These days, it’s hard to imagine life without computers; the advances in technology leading to the development of smartphones and tablets have truly made the personal computer ubiquitous. Thirty-five years ago, when Microsoft was founded, computing stood on the threshold of a new era; it’s hard to imagine Bill Gates and Paul D. Allen knew what lay in store, and when, two years later, Steve Jobs and Stephen Wozniak made the first truly usable personal computer - the Apple II - the Age of Computing dawned on an unsuspecting world.
Today’s devices allow us to always have a computer in our hands; smartphones and the Internet keep us connected – to social media, to our workplace, to our families – and millions of applications (‘apps’) are available for us to use.
Computing technology is always striving to help us make our lives easier – from workplace office suites to recipe organizers for our kitchens, computers are trying to help us live our lives; one of the growing areas where computers are doing this is in the world of dating.
Finding that special person to share your life with has gotten much more complicated than it was for our grandparents and great-grandparents; the social fabric has changed from small-town, rural communities into large cities. While small towns and rural communities do still exist, young people are graduating from colleges and universities and relocating all around the country and around the world. Moving into a large, unknown city can be isolating, especially if you don’t go to church or have hobbies with supporting clubs. Add in the prevalence of STDs, and the dating world gets even scarier; young, technology-savvy people are turning to their computers to help them find people with common interests and to find safe social areas to meet them in person.
In the traditional dating model, you look for your partner in your immediate area – at work, at church, or at events – concerts, or neighborhood block parties - or at your school. You also enlist your friends and family members to utilize their immediate areas, and to set you up on a ”blind date;” blind dates do not always fail – you can meet someone worthy of further exploration on a blind date; however, the success rate depends upon the acumen of the friend or relative setting it up.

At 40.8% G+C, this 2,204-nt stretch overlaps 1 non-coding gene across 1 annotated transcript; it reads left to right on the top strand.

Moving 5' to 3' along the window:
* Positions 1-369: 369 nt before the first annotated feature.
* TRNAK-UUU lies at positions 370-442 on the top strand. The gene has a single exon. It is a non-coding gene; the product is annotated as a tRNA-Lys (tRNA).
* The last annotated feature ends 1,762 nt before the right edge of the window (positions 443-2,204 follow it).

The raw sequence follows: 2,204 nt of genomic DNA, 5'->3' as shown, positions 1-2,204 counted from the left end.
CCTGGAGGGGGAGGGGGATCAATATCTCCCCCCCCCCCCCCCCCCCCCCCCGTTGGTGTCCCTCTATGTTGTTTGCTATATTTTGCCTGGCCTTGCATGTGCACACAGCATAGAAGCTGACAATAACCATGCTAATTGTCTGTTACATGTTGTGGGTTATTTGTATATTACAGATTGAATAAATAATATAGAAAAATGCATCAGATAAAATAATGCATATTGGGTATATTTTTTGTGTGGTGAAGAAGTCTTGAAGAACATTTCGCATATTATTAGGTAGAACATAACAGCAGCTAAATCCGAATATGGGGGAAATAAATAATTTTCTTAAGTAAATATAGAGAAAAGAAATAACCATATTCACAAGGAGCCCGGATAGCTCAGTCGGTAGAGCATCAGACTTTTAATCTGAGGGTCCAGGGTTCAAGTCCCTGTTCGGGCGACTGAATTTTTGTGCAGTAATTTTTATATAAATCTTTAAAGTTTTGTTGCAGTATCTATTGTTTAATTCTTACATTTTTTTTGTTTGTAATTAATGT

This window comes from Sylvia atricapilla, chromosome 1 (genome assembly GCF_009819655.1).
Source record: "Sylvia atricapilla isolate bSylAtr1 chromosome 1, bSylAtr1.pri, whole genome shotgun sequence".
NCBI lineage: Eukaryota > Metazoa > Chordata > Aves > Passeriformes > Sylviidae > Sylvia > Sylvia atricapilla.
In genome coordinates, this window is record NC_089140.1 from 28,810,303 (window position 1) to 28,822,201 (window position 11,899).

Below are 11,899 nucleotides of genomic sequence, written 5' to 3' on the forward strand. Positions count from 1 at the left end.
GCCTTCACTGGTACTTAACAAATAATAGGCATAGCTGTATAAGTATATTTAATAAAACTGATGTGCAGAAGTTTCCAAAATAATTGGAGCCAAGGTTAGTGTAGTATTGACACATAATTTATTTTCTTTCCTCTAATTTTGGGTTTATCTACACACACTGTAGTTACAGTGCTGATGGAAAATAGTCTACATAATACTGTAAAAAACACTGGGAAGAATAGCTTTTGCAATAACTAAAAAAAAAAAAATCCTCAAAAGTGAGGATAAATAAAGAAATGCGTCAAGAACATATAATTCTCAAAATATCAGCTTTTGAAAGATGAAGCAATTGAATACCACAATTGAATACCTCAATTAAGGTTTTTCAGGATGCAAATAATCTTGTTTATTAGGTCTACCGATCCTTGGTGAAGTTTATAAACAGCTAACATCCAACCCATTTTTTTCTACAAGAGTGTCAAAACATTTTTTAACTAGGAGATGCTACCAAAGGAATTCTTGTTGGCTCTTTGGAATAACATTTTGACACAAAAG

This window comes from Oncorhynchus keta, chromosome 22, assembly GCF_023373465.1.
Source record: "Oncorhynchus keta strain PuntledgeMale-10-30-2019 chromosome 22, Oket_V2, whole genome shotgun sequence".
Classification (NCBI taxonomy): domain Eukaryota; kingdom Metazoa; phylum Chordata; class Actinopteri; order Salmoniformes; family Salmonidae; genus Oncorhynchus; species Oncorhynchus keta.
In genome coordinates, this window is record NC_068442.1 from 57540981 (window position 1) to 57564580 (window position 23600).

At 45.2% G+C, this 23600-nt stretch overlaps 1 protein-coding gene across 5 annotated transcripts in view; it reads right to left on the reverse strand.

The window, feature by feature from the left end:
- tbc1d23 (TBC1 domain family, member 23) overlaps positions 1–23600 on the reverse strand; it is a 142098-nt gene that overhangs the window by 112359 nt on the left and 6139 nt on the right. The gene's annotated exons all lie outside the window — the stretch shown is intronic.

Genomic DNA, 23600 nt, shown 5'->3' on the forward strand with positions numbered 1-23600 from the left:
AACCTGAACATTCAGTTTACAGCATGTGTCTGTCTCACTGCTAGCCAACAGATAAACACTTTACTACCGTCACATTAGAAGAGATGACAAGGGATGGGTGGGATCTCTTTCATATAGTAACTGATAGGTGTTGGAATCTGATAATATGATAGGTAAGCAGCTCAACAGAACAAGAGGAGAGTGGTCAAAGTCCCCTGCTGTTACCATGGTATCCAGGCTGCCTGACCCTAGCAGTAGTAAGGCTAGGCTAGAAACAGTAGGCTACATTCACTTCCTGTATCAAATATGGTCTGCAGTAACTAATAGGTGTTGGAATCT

For Millennials and Gen Zers, online dating is the technology equivalent of a blind date, but with some significant differences: you are the one selecting the person, not a friend or family member, and the choices are made from a pool of people matching the criteria in your online dating profile.
Online dating sites utilize psychological studies of successful marriages and partnerships and often rely on human knowledge acquired over years of studying what makes a relationship work to develop their profile questions and increase the likelihood of a successful match.
Dating app HILY (Hey, I Like You), for example, collaborated with a clinical psychologist, Dr. Joseph Cilona, to create a compatibility check feature -- a 40-questions quiz on relationship orientation, personality traits, lifestyle, communication style and other personal preferences -- that allows users to check their compatibility with one another before making a match.
Social skills for the Millennial or Gen Zer are not as developed as the social skills of prior generations; ironically, technology is the culprit. The advent of the smartphone and texting means younger people are communicating without using interpersonal communication skills; this leads to awkwardness when meeting in person, because the skills of reading body language and facial expressions are not highly developed.
Meeting people through an online dating site allows you to select somebody you’re likely to be compatible with – which cuts down on the failed dates – but you are eventually going to have to interact with this person on a face-to-face basis. You can improve your interpersonal skills with video chats; you will make mistakes, but you will learn from them; if you blow the relationship online, it’s easier to get back on your feet and try again. Improving your interpersonal skills this way will increase your chances of a successful face-to-face meeting.
One drawback of traditional dating is it’s limited to your immediate locale; online dating sites expand your locale to include the entire world. It also makes long-distance dating easier – you can text and video chat from wherever you happen to be at the moment.
There’s no gainsaying it – it’s a scary world out there, filled with scammers, hucksters, and not-nice people who just want to take advantage of someone looking for their soul mate. Online dating sites are keenly aware of this, and they go to great lengths to ensure people on their sites are legitimately who they say they are.
However – you need to be aware and cautious: don’t include your home address, your workplace, or your personal phone numbers on your profile; set up a separate cell phone number for your online contacts, one that’s easy to block; let others know where and when you’ll be meeting someone face-to-face. Utilize the reporting feature of your online site if you are harassed, threatened, or you think you’re dealing with a scammer.
We live in the Digital Age; almost every facet of life is online in some format. Using an online dating site to find your match is a great way to date these days, but stay smart and aware as you do so. Millennials and Gen Zers are technology savvy, but not necessarily people smart; using a reputable online dating site helps mitigate this shortcoming and can lead to a great romance.